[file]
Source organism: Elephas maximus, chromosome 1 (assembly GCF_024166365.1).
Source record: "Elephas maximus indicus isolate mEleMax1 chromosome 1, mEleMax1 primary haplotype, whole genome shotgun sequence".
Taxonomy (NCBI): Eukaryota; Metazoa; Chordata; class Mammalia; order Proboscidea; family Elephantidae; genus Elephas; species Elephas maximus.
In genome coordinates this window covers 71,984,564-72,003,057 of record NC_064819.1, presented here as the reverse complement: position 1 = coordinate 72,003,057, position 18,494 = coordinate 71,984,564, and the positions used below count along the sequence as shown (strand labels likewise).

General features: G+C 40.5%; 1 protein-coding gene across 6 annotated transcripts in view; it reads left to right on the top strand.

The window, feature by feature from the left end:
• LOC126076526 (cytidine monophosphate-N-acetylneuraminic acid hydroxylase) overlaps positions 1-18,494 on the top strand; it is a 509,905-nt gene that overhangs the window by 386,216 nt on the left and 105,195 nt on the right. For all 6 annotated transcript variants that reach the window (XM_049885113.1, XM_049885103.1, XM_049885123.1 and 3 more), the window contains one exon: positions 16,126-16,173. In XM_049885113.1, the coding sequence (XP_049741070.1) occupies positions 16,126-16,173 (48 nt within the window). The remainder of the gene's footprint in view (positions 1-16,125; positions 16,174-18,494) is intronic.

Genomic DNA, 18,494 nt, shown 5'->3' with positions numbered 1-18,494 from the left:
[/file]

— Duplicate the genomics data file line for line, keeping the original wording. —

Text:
Source organism: Elephas maximus, chromosome 1 (assembly GCF_024166365.1).
Source record: "Elephas maximus indicus isolate mEleMax1 chromosome 1, mEleMax1 primary haplotype, whole genome shotgun sequence".
Taxonomy (NCBI): Eukaryota; Metazoa; Chordata; class Mammalia; order Proboscidea; family Elephantidae; genus Elephas; species Elephas maximus.
In genome coordinates this window covers 71,984,564-72,003,057 of record NC_064819.1, presented here as the reverse complement: position 1 = coordinate 72,003,057, position 18,494 = coordinate 71,984,564, and the positions used below count along the sequence as shown (strand labels likewise).

General features: G+C 40.5%; 1 protein-coding gene across 6 annotated transcripts in view; it reads left to right on the top strand.

The window, feature by feature from the left end:
• LOC126076526 (cytidine monophosphate-N-acetylneuraminic acid hydroxylase) overlaps positions 1-18,494 on the top strand; it is a 509,905-nt gene that overhangs the window by 386,216 nt on the left and 105,195 nt on the right. For all 6 annotated transcript variants that reach the window (XM_049885113.1, XM_049885103.1, XM_049885123.1 and 3 more), the window contains one exon: positions 16,126-16,173. In XM_049885113.1, the coding sequence (XP_049741070.1) occupies positions 16,126-16,173 (48 nt within the window). The remainder of the gene's footprint in view (positions 1-16,125; positions 16,174-18,494) is intronic.

Genomic DNA, 18,494 nt, shown 5'->3' with positions numbered 1-18,494 from the left: